dimethylborane (Me2BH) to both ethylene and acetylene. Which reaction is faster? Offer
Hydroboration of propene leads predominately to a product derived from attack of
hydride onto the more highly substituted alkene carbon. Use the B3LYP/6-31G* model
to obtain structures and energies for the two transition states for addition of
dimethylborane to propyne. Which is lower in energy? Is the difference in transition-state
energies small enough that you would expect to see both products? Elaborate. 24 Thermodynamic vs. Kinetic Control of Chemical Reactions
We now have the computational tools in investigate both thermochemical
and kinetic preferences of chemical reactions. For reactions where the two
are different, this leads to the possibility changes in reaction conditions will
lead to changes in product distributions. Long reaction times and high
temperatures should favor thermodynamic products whereas short reaction
times and low temperatures favor kinetic products.
Consider the products resulting from heating 6-bromohexene in the presence
of tri-n-butyl tin hydride (a radical initiator). The first step involves
abstraction of bromine leading to hex-5-enyl radical. This can either pick up
hydrogen giving 1-hexene, or rearrange either to cyclohexyl radical or to
cyclopentylmethyl radical, which in turn may pick up hydrogen giving
cyclohexane and methylcyclopentane, respectively.
Br ! •
hex-5-enyl radical 17% •
rearrangement cyclopentylmethyl radical
• cyclohexyl radical 81% 2% Certainly, cyclohexyl radical is more stable than cyclopentylmethyl radical,
because six-membered rings are more stable than five-membered rings, and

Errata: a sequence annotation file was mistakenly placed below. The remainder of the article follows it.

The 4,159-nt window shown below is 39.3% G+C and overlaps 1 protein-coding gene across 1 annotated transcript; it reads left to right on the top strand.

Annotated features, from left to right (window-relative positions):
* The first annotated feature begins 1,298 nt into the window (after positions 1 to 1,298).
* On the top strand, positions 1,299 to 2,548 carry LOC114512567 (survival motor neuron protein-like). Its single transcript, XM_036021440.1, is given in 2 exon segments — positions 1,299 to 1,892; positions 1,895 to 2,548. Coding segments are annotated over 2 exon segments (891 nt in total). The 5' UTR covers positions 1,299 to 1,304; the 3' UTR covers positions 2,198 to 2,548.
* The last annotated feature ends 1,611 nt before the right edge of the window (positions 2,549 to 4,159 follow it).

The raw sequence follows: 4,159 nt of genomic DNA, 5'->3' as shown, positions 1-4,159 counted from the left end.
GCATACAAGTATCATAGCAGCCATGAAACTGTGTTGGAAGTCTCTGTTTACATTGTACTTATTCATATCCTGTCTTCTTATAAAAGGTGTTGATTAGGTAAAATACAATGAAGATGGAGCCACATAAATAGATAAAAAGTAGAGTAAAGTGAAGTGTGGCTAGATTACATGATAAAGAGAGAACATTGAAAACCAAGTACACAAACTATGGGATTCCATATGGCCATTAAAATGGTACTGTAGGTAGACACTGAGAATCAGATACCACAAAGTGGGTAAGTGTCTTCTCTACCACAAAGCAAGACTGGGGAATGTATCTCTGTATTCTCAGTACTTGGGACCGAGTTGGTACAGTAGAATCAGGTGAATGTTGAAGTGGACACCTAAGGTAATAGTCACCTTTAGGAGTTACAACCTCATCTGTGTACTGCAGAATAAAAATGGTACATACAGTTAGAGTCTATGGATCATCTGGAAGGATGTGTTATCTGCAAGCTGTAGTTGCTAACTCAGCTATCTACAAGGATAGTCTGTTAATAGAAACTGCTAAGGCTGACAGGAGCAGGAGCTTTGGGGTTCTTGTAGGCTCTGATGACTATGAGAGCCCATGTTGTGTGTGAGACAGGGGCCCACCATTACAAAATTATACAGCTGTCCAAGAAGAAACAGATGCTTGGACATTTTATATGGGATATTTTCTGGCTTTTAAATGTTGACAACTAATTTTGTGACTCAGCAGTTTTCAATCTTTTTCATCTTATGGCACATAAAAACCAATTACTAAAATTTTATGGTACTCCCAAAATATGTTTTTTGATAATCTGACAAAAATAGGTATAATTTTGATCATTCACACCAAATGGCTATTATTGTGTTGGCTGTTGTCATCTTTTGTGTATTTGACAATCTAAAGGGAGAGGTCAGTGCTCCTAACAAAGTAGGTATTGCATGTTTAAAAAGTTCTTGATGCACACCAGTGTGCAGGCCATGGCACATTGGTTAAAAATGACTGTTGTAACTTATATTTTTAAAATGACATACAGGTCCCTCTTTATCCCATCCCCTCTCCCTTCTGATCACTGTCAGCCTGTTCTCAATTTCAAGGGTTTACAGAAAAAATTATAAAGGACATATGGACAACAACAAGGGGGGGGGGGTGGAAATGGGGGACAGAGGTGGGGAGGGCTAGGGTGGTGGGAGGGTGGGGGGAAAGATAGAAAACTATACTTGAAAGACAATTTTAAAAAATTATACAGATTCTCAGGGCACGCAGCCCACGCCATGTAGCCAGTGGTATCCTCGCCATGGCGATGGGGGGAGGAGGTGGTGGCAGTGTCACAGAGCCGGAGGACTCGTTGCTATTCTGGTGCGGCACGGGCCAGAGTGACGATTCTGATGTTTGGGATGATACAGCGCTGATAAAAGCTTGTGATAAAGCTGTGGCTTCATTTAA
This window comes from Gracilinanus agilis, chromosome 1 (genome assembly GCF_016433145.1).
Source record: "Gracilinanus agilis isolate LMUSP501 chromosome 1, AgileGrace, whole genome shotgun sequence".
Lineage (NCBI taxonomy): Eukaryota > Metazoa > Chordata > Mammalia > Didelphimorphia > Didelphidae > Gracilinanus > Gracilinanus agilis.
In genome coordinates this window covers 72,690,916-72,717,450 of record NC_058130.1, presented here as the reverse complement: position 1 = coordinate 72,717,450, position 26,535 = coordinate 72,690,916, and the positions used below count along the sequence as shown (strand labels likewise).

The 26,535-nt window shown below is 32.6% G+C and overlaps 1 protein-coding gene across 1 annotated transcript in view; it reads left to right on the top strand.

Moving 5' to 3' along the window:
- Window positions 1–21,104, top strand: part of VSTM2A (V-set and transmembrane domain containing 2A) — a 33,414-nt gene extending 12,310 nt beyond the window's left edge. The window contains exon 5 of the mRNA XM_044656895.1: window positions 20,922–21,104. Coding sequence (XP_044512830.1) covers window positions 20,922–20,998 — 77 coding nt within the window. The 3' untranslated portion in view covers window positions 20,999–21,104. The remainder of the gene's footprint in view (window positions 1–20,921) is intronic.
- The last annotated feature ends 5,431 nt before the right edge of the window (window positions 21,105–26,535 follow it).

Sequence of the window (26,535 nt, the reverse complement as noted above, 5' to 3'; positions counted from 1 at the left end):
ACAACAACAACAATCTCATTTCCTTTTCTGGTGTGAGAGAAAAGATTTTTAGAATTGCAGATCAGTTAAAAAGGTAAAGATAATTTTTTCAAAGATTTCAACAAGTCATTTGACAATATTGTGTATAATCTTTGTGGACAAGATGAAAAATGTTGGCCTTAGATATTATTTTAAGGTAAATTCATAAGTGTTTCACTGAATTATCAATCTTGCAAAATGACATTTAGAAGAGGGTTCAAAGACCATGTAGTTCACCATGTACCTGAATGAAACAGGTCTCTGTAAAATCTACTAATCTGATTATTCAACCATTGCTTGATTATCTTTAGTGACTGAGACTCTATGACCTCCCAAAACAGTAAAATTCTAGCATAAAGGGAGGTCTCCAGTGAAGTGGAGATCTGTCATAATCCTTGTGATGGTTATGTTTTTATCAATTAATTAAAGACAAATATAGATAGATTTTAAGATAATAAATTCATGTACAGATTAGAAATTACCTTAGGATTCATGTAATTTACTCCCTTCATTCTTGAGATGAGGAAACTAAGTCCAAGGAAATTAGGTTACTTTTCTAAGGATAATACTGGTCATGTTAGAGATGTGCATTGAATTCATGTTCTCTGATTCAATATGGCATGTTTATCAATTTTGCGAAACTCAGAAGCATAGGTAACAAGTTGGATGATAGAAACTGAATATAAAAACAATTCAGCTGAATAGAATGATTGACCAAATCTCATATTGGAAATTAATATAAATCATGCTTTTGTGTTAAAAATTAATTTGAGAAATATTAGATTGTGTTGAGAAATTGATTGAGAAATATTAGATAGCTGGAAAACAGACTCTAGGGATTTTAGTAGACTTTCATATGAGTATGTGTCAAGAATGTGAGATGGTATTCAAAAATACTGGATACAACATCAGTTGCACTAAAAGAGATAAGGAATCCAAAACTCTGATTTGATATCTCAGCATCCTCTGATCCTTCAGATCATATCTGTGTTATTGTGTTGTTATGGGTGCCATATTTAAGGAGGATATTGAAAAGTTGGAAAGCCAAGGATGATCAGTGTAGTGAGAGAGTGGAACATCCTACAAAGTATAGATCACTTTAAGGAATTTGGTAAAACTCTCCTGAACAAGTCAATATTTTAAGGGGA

because 2° radicals are more stable than 1° radicals. However, the dominant
(rearranged) product is methylcyclopentane. This suggests that the reaction
is kinetically controlled, and that rearrangement to cyclopentylmethyl radical
requires less energy than rearrangement to cyclohexyl radical. 25 Ring Opening of Hex-5-enyl Radical: Verify that cyclohexyl radical is lower in energy
than cyclopentyl radical. Use the HF/6-31G* model. Were the ring opening reaction
thermodynamically controlled, what would be the ratio of methylcyclopentane and
cyclohexane at room temperature?
Verify that the transition state leading from hex-5-enyl radical to cyclopentylmethyl
radical is lower in energy than that leading to cyclohexyl radical. Were the ring opening
reaction kinetically controlled, what would be the ratio of methylcyclopentane and
cyclohexane at room temperature?
Polymerization of Cyclopentadiene: Cyclopentadiene undergoes a Diels-Alder
reaction with itself yielding either an endo or exo dimer. + + endo dimerization exo dimerization The process would be expected to continue, giving rise either to an endo or exo polymer